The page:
Idiolect is an individual's distinctive and unique use of language, including speech. This unique usage encompasses vocabulary, grammar, and pronunciation. Idiolect is the variety of language unique to an individual. This differs from a dialect, a common set of linguistic characteristics shared among some group of people. The term idiolect refers to the language of an individual. It is etymologically related to the Greek. prefix idio- (meaning own, personal, private, peculiar, separate, distinct) and a back-formation of dialect.
1 Language 2 Forensic linguistics 3 See also 4 References 5 External links
The notion of language is used as an abstract description of the
language use, and of the abilities of individual speakers and
listeners.[better source needed] According to this view,
a language is an "ensemble of idiolects ... rather than an entity per
se". Linguists study particular languages, such as English or
Xhosa, by examining the utterances produced by the people who speak
This contrasts with a view among non-linguists, at least in the United
States, that languages as ideal systems exist outside the actual
practice of language users: Based on work done in the US, Nancy
Niedzielski and Dennis Preston describe a language ideology that
appears to be common among American English speakers. According to
Niedzielski and Preston, many of their subjects believe that there is
one "correct" pattern of grammar and vocabulary that underlies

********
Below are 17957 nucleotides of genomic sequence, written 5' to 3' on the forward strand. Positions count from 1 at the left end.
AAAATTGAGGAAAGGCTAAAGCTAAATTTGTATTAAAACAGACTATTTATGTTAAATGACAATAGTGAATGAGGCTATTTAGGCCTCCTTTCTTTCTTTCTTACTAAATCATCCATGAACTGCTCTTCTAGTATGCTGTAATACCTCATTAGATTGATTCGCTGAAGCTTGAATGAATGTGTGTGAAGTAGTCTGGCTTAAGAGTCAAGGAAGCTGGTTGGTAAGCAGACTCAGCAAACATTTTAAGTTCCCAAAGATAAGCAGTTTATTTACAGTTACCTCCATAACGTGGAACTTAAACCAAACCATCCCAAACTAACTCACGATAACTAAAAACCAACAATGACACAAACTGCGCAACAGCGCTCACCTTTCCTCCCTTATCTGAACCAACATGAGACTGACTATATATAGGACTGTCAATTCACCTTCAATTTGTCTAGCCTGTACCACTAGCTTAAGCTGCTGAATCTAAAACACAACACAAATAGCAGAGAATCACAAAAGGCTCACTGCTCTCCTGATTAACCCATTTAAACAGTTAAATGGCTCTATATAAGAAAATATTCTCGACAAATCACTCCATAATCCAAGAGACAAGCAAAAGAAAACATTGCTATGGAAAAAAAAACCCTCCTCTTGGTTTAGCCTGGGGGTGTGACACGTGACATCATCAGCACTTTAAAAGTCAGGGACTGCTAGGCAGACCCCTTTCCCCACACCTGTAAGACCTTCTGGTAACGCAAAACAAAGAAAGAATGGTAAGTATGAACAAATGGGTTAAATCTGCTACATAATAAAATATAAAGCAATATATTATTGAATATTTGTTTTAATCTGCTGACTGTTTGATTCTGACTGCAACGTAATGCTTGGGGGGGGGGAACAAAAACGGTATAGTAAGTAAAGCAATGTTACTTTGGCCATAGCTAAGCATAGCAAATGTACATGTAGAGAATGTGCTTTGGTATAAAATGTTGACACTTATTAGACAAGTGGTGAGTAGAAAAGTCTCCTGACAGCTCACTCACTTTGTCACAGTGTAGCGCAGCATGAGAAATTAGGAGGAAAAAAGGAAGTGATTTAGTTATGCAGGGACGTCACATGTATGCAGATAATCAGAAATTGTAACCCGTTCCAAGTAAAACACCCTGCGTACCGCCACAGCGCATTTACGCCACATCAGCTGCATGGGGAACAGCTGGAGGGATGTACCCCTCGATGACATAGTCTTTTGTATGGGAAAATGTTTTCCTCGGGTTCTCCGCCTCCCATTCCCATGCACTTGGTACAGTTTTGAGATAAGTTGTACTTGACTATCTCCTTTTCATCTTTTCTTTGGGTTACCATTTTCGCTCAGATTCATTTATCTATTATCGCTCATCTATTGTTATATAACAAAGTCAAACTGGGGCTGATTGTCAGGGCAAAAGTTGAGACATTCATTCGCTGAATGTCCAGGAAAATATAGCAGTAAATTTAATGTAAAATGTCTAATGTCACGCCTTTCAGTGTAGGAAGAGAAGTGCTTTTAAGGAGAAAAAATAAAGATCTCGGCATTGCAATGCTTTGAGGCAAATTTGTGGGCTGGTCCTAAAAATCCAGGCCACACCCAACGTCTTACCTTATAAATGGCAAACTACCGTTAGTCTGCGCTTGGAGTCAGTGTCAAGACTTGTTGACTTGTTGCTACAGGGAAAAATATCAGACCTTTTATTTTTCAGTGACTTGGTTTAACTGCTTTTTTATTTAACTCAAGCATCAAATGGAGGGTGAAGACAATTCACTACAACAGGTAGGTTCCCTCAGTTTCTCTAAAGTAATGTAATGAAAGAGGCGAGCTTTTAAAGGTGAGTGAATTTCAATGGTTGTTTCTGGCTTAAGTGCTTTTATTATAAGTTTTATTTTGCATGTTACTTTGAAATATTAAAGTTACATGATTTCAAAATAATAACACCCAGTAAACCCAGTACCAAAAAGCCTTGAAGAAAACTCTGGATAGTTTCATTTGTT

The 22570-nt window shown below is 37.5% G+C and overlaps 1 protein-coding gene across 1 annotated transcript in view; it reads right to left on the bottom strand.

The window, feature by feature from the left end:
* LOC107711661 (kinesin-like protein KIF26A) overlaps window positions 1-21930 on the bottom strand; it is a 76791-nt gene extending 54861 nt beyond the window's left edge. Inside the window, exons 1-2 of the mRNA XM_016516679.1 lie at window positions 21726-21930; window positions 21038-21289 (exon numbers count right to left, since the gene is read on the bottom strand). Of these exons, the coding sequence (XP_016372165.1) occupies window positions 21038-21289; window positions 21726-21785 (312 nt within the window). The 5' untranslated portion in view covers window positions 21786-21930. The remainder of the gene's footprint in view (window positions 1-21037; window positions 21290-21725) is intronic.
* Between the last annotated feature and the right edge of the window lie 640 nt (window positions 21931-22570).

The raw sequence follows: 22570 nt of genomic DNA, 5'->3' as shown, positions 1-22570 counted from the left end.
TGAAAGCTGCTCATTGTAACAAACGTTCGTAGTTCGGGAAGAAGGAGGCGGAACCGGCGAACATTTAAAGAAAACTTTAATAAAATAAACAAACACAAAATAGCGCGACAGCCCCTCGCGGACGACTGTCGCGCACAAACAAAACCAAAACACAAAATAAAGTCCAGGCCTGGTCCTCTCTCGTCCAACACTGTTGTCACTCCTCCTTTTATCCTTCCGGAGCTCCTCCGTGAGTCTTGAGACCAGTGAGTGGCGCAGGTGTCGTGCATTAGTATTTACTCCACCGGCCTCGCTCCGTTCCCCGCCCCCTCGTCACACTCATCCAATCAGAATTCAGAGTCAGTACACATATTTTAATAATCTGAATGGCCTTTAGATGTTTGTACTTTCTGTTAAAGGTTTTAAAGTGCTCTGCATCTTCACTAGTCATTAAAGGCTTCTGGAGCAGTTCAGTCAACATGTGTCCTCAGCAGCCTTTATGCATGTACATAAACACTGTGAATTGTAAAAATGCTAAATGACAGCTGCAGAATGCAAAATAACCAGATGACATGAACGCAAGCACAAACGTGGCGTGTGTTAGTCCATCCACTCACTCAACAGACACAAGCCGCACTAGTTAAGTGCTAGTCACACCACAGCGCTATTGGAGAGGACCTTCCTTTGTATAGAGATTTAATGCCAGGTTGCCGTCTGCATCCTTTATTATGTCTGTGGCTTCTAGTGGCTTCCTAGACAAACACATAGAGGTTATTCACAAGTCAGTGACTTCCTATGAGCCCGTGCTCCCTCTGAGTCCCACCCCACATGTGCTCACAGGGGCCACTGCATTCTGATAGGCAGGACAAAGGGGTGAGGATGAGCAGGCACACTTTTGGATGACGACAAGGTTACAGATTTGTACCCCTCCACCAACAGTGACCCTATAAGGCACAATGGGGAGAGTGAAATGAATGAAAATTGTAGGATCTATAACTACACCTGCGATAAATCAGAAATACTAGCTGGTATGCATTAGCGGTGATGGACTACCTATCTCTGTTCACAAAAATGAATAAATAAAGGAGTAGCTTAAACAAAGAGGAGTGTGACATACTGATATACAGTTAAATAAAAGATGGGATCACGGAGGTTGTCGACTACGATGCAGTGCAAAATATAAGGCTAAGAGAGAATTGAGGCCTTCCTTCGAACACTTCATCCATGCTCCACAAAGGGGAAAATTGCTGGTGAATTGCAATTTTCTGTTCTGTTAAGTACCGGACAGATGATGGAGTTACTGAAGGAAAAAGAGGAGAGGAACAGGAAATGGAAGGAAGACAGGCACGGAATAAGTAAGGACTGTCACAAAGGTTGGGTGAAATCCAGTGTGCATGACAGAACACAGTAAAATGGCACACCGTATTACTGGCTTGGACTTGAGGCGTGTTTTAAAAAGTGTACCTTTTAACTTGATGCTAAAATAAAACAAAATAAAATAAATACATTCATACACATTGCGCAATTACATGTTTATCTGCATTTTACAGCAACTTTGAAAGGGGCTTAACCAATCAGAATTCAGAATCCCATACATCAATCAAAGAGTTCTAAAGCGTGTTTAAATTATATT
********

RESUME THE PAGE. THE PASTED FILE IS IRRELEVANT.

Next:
Standard English, and that individual usage comes from this external
Linguists who understand particular languages as a composite of
unique, individual idiolects must nonetheless account for the fact
that members of large speech communities, and even speakers of
different dialects of the same language, can understand one another.
All human beings seem to produce language in essentially the same
way. This has led to searches for universal grammar, as well as
attempts to further define the nature of particular languages.
Main article: Forensic linguistics
The scope of forensic linguistics includes attempts to identify
whether a certain person did or did not produce a given text by
comparing the style of the text with the idiolect of the individual.
The forensic linguist may conclude that the text is consistent with
the individual, rule out the individual as the author, or deem the
Max Appedole relied in part on an analysis of Rafael
Sebastián Guillén Vicente's writing style to identify him as
Subcomandante Marcos, a leader of the Zapatista movement. Though the
^ a b Zuckermann, Ghil'ad (2006), "A New Vision for 'Israeli Hebrew':
Theoretical and Practical Implications of Analysing Israel's Main
Look up idiolect in Wiktionary, the free dictionary.
Stanford Encyclopedia of Philosophy entry
The Online Dictionary of